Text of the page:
Schedule 4-IK lists all in-kind contributions made to a ballot question committee in Michigan. This lists all contributions of loans, goods, services, and facilities to a ballot question committee. Also, if any person gives more than $100.00 in in-kind contributions, their contact information along with their employment information must be disclosed[14].

Schedule 4-B-Itemized expenditures

Schedule 4-B lists all expenditures made by a ballot question committee[14].

Schedule 4-B-1 Itemized independent expenditures

Schedule 4-B-1 lists all independent expenditures made towards the committee supporting or opposing a ballot question. An independent expenditure is funded by a group outside of a ballot question committee[14].

Schedule 4B-2-In-kind expenditures

Schedule 4B-2 is a form that is required to report in-kind expenditures made to a ballot question committee[14].

Schedule 4E-Outstanding debts

Schedule 4E is a required form to report all outstanding debts for ballot question committees in Michigan[14].

Schedule B-G-Get out the vote

Michigan requires all ballot question committees to disclose how much money is spent for the specific purpose of get out the vote activities. This report requires campaigns to report how much is spent for:

  • Election day transportation of voters to the polls.
  • Print cards
  • Challengers and poll watchers.
  • Voter registration drives
  • Election day phone banks.
  • Election day literature[14].

28 day qualification report

If a committee failed to get a measure qualified on the ballot, a committee must file a report describing the campaign finance activity for the 28 day qualification period[15]. The report is due 35 days after a ballot measure committee first made its effort towards getting an initiative qualified.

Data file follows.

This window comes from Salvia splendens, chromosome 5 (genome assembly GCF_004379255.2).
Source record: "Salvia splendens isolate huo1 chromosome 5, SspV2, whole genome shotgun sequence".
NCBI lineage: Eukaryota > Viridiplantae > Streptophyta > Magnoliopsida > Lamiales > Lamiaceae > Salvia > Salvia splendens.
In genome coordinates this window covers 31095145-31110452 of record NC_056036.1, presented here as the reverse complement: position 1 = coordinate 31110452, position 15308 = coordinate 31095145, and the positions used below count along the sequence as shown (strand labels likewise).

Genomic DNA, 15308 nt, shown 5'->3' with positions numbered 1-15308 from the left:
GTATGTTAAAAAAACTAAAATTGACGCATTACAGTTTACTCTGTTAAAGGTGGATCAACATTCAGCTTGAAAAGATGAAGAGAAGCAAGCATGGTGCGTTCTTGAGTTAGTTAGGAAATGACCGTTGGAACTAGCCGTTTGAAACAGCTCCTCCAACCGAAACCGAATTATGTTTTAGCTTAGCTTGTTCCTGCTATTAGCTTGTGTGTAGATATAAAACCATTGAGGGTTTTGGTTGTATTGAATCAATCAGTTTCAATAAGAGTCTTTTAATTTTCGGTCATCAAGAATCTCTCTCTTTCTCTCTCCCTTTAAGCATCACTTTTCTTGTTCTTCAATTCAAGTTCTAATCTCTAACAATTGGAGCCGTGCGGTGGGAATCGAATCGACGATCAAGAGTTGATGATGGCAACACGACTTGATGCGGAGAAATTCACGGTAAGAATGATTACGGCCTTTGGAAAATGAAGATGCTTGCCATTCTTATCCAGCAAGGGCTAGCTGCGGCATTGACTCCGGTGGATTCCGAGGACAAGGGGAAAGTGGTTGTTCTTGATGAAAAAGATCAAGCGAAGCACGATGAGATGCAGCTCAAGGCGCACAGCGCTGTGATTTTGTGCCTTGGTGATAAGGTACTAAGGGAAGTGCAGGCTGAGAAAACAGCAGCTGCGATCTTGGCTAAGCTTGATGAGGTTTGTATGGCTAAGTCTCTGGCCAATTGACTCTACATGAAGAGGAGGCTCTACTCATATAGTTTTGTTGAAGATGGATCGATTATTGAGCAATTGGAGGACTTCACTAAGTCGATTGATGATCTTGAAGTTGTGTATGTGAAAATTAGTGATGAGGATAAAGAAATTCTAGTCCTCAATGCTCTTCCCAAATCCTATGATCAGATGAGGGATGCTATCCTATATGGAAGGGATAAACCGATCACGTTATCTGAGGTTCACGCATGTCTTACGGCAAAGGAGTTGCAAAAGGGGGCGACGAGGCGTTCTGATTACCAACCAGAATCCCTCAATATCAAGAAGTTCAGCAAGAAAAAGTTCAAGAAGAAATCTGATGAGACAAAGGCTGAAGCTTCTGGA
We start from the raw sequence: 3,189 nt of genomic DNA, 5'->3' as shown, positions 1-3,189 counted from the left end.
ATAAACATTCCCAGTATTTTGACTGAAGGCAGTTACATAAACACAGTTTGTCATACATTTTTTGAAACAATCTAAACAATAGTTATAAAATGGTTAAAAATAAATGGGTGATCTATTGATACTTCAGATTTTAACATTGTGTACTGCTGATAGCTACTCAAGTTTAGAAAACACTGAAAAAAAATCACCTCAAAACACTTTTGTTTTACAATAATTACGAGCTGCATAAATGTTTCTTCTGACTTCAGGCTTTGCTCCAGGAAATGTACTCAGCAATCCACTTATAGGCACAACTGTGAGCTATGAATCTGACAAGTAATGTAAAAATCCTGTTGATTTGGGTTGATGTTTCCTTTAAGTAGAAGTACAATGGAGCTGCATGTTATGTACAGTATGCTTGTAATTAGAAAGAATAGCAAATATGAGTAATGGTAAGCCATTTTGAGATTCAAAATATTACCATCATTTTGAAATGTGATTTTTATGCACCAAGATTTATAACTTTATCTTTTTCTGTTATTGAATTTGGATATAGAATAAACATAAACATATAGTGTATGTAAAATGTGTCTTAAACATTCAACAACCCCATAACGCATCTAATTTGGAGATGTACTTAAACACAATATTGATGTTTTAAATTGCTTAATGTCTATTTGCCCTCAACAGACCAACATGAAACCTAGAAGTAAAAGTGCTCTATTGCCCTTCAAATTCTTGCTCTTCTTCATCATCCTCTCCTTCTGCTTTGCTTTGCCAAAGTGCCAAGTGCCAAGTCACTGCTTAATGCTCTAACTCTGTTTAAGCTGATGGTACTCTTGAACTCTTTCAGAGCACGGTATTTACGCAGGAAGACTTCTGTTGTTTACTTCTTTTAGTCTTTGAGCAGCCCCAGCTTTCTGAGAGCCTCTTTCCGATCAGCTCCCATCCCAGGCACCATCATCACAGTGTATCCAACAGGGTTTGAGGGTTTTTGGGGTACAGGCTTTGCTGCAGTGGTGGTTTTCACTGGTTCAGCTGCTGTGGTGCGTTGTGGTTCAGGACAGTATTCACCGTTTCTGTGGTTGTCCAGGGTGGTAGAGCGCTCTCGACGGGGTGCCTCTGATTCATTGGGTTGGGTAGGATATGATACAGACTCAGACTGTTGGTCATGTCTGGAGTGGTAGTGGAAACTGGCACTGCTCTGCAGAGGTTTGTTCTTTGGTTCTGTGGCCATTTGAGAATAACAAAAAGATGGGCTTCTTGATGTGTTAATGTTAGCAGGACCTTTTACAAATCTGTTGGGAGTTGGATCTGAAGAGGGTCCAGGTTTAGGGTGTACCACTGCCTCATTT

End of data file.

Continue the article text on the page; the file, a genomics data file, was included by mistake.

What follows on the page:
Pre-election report

A ballot question committee must file a pre-election report which is due eleven days before election day. This reports covers all activity from the 36th day a measure has been on the ballot until sixteen days to go until election day[16].

Post-election report

The post-election report covers all activity from fifteen days before the election until twenty days after the election. The report is due thirty days after the election[17]. If all the campaign's financial liabilities are cleared, then the post-election report can be filed at any time before the 30 day deadline.

Annual report

The annual report is required for all campaigns including ballot measure committees in the State of Michigan. The report is a cumulative report from January 1, 2010 to December 31, 2010. The report is due on January 31, 2011[18].

Campaign advertising restrictions

All print advertisements including billboards, placards, posters, pamphlets, or other printed material must disclose who paid for the material. Also, if the print advertisement is paid through an independent expenditure, the person or group who paid the ad is exempted from disclosure requirements[19].